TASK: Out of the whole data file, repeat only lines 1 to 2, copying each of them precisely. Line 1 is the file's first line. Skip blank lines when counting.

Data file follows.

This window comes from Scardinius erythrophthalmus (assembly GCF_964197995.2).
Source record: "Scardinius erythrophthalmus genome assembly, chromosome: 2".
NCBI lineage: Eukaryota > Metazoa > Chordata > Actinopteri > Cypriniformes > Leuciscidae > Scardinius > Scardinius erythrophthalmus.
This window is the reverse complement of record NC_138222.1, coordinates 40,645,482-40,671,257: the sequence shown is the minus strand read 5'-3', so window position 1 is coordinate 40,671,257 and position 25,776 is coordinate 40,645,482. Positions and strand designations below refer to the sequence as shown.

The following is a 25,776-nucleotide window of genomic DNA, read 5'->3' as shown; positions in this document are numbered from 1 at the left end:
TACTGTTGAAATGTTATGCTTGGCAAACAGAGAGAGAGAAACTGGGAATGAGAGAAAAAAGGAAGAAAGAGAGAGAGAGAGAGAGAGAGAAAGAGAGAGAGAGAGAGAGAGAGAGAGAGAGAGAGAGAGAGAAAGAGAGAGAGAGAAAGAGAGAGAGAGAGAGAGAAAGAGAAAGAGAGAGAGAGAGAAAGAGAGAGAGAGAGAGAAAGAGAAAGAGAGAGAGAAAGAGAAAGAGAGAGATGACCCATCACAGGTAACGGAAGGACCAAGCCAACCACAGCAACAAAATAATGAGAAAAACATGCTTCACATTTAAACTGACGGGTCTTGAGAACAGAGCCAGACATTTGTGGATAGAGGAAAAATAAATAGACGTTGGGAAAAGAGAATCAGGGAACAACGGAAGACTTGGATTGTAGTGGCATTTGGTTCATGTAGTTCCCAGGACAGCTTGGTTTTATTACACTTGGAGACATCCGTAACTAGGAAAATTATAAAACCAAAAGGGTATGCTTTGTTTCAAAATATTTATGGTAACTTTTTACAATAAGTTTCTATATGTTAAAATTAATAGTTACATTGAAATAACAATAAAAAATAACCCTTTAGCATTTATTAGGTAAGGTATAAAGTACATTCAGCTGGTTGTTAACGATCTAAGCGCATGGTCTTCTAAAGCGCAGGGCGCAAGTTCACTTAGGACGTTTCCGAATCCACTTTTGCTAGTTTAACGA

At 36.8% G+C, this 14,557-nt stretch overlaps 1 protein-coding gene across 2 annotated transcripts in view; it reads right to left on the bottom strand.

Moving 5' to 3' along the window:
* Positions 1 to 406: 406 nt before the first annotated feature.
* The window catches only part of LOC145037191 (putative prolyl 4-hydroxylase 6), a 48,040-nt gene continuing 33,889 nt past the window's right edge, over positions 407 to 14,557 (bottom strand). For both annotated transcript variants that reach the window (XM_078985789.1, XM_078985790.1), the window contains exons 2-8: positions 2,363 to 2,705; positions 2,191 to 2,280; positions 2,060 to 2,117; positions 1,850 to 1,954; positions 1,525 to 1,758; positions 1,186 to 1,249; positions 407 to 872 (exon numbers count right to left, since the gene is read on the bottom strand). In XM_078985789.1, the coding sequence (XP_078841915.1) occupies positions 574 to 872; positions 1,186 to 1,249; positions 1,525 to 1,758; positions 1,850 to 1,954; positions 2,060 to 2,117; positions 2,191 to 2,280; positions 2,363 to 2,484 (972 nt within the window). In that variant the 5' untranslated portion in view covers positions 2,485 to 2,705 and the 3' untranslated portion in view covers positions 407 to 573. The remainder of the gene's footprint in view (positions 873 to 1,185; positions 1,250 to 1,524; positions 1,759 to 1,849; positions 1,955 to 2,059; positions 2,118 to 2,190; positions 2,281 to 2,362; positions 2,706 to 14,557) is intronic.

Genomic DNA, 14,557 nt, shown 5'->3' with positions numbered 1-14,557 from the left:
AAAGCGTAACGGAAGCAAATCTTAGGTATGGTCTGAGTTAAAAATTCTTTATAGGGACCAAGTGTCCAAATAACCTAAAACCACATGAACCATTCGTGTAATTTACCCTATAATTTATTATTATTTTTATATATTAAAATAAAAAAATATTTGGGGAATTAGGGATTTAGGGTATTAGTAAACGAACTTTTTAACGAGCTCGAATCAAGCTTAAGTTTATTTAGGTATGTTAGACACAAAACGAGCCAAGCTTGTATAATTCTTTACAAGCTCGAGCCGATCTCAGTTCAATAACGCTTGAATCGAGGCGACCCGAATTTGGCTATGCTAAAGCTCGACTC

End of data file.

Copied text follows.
This window comes from Scardinius erythrophthalmus (assembly GCF_964197995.2).
Source record: "Scardinius erythrophthalmus genome assembly, chromosome: 2".